Kolkata: In 1992, when the Union government launched in Sonagachi—Kolkata’s biggest red-light district—a programme to spread awareness on sexually transmitted diseases, there was no union of sex workers that could drive it through the community.

The government soon realized awareness alone couldn’t make much difference, and the programme fell through because it couldn’t empower sex workers to say no to unprotected sex.

Guiding others: Durbar’s programme director Bharati Dey says her organization has managed to stem the spread of HIV in Sonagachi though the number of sex workers there has gone up. Indranil Bhoumik / Mint

That isn’t a mean achievement considering that in 1992 there were 8,000 sex workers in Sonagachi and only 2.7% of them insisted on condoms, according to the survey Dey cites.

“At present, only 5.2% of Sonagachi’s sex workers are HIV positive," says Dey. “We have managed to stem the spread of HIV in Sonagachi, though the number of sex workers in Sonagachi has gone up by almost 5,000 in the past 15 years or so."

Key to Durbar’s success in Sonagachi is the board it formed comprising sex workers and government officials, which acts as a regulator. It stipulates “best practices" for sex workers, protects them from being exploited by clients, and provides healthcare to those affected by HIV, says Dey.

Inspired by Durbar’s success, 33 other red-light districts in West Bengal have replicated the model.

“We feel a lot safer now," says a sex worker in Sonagachi, who refuses to reveal her identity. “Thanks to Durbar, no one can exploit us, not even the police can force us to do something that we don’t want to."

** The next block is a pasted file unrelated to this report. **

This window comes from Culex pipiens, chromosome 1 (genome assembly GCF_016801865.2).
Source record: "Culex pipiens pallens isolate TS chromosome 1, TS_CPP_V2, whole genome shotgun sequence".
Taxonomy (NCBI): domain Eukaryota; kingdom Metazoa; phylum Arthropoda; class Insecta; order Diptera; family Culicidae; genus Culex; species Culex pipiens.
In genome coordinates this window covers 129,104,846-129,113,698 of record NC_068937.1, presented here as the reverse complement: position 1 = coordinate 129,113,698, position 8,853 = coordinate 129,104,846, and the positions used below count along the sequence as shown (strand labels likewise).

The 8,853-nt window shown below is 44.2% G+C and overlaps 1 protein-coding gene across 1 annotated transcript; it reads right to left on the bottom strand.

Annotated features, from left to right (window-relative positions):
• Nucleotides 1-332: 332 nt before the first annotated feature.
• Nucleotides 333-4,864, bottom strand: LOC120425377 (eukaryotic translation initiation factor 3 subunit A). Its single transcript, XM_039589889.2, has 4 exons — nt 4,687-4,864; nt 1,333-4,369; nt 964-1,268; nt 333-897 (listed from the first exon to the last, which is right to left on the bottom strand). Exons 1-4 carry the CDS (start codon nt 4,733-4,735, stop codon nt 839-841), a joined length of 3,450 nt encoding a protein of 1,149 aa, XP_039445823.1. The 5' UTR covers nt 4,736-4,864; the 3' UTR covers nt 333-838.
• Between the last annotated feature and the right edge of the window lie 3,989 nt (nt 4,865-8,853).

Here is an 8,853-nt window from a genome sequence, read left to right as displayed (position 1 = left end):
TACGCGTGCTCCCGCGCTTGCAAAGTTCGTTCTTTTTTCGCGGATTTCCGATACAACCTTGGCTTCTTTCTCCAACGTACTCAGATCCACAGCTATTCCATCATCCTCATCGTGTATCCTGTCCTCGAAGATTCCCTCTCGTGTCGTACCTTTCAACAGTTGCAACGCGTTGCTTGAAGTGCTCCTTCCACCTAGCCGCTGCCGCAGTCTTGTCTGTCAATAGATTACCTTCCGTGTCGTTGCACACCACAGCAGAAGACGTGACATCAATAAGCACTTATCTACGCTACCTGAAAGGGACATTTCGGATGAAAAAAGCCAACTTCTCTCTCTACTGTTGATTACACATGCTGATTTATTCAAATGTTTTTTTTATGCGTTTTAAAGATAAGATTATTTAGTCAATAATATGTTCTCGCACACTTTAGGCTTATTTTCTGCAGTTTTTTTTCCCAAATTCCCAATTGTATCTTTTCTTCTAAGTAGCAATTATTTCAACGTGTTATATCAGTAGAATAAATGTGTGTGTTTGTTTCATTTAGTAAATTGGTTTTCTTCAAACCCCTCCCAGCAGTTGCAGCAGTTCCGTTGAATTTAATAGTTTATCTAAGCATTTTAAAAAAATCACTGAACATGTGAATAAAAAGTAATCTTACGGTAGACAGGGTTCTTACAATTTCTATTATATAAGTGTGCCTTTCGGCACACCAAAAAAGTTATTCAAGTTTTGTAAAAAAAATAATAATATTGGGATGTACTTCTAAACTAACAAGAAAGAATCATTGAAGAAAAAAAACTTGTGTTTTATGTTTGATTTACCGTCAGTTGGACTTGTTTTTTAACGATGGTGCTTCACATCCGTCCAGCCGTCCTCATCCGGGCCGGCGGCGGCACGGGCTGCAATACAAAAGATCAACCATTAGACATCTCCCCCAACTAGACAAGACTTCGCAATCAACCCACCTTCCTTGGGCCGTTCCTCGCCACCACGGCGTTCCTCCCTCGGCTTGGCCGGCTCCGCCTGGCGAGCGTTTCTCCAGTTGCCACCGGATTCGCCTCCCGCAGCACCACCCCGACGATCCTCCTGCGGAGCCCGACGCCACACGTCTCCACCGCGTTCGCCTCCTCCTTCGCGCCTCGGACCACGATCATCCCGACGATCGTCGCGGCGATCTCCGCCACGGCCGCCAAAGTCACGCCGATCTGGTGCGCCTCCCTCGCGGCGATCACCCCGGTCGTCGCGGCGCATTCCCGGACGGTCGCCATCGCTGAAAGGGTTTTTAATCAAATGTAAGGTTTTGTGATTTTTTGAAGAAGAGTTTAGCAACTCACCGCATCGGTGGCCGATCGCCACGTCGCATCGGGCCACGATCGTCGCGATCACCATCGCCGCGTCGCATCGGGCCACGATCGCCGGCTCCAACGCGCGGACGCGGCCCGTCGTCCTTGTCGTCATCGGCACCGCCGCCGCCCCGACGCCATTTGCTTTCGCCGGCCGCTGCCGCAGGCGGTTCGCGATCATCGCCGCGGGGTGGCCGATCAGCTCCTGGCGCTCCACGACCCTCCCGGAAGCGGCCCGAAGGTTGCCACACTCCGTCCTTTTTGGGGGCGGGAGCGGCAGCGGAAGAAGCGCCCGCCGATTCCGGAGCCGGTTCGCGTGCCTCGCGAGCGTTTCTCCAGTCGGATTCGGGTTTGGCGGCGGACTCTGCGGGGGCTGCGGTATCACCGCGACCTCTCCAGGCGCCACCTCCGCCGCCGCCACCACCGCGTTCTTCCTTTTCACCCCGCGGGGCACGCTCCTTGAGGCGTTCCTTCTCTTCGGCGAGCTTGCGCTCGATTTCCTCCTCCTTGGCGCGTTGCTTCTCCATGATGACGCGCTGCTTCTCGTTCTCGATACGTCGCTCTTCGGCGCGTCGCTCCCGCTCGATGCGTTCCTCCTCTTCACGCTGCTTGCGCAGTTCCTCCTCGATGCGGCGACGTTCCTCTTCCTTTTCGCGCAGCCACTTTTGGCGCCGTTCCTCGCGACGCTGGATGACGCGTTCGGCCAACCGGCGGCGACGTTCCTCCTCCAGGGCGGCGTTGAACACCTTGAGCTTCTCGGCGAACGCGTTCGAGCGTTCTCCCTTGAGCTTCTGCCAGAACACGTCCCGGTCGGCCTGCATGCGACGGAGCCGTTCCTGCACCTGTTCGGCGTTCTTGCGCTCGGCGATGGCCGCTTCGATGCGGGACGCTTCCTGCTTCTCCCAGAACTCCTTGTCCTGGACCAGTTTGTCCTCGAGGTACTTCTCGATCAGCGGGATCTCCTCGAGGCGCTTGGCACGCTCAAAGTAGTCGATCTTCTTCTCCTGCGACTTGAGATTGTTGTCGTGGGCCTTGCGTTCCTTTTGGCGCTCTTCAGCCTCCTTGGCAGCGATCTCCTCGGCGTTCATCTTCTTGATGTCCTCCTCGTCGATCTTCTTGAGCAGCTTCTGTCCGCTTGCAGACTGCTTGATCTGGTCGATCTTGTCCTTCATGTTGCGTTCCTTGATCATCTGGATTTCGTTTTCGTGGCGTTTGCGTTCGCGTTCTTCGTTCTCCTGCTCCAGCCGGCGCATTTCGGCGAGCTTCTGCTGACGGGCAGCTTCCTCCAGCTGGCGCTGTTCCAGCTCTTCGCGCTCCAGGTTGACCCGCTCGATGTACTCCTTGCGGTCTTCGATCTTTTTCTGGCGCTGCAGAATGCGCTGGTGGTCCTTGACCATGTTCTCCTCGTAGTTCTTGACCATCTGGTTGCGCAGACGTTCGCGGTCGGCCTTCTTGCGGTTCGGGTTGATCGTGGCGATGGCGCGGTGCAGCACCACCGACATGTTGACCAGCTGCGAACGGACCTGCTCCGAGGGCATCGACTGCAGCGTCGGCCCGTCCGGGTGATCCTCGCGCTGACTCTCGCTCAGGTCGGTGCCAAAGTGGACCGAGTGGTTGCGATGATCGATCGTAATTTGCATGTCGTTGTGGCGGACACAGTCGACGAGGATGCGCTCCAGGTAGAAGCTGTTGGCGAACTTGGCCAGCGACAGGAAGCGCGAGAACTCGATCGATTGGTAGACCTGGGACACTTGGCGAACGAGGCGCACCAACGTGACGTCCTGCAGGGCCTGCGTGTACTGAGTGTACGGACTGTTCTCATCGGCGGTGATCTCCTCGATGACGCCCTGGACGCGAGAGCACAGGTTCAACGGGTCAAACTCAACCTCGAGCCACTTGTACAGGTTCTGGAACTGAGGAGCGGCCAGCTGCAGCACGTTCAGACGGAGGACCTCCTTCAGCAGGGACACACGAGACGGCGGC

Durbar, which bands together some 65,000 sex workers in West Bengal, is expanding into Andhra Pradesh, Bihar, Jharkhand, Orissa and Maharashtra, where it is advising “sisters" on how to curb unprotected sex and tackle the growing menace of sexually transmitted diseases.

“We are in touch with sex workers in Bangladesh, Nepal and Myanmar as well… Our model of forming self-regulatory boards is being studied by sex workers in these countries," says Dey.

Despite its success in West Bengal, Durbar’s model has been facing resistance from sex workers in Bihar and Maharashtra because they are not convinced they would benefit from banning unprotected sex.

“Most people are concerned that clients would leave if they insisted on use of condoms," says Dey.

Alongside, Durbar runs free clinics for sex workers across West Bengal. There are 51 Durbar-run clinics in the state offering healthcare almost free of cost thanks to the support from organizations such as the Ford Foundation and the National AIDS Control Organisation.

“The clinics are crucial because they help detect the virus early," says one HIV-affected former sex worker who now works for Durbar. “My job is to tell our sisters what not to do, and when it comes from me, they take the advice seriously," she says, breaking down in tears.

“We find Durbar’s work with the community very impressive," says Steven Solnick, Ford Foundation’s representative in India. “We have supported Durbar’s initiatives on networking, rights protection and creating alternative livelihood for sex workers."